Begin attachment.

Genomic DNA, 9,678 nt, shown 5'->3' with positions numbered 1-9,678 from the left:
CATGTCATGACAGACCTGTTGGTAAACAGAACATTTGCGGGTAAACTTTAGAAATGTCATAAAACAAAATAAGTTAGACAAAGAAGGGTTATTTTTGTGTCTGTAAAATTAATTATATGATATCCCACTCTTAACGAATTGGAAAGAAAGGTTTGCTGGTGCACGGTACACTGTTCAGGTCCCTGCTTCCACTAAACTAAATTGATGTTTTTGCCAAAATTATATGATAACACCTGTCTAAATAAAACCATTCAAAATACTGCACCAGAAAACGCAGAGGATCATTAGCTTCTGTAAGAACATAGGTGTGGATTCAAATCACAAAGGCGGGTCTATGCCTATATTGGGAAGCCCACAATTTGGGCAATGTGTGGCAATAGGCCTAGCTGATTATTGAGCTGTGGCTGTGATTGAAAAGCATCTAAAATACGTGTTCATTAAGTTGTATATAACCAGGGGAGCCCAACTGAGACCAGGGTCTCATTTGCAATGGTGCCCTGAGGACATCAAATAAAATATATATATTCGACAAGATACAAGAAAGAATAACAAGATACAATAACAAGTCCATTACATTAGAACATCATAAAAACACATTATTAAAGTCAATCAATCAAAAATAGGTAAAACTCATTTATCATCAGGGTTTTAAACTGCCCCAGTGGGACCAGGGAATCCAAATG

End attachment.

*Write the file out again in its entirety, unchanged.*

Genomic DNA, 9,678 nt, shown 5'->3' with positions numbered 1-9,678 from the left:
CATGTCATGACAGACCTGTTGGTAAACAGAACATTTGCGGGTAAACTTTAGAAATGTCATAAAACAAAATAAGTTAGACAAAGAAGGGTTATTTTTGTGTCTGTAAAATTAATTATATGATATCCCACTCTTAACGAATTGGAAAGAAAGGTTTGCTGGTGCACGGTACACTGTTCAGGTCCCTGCTTCCACTAAACTAAATTGATGTTTTTGCCAAAATTATATGATAACACCTGTCTAAATAAAACCATTCAAAATACTGCACCAGAAAACGCAGAGGATCATTAGCTTCTGTAAGAACATAGGTGTGGATTCAAATCACAAAGGCGGGTCTATGCCTATATTGGGAAGCCCACAATTTGGGCAATGTGTGGCAATAGGCCTAGCTGATTATTGAGCTGTGGCTGTGATTGAAAAGCATCTAAAATACGTGTTCATTAAGTTGTATATAACCAGGGGAGCCCAACTGAGACCAGGGTCTCATTTGCAATGGTGCCCTGAGGACATCAAATAAAATATATATATTCGACAAGATACAAGAAAGAATAACAAGATACAATAACAAGTCCATTACATTAGAACATCATAAAAACACATTATTAAAGTCAATCAATCAAAAATAGGTAAAACTCATTTATCATCAGGGTTTTAAACTGCCCCAGTGGGACCAGGGAATCCAAATG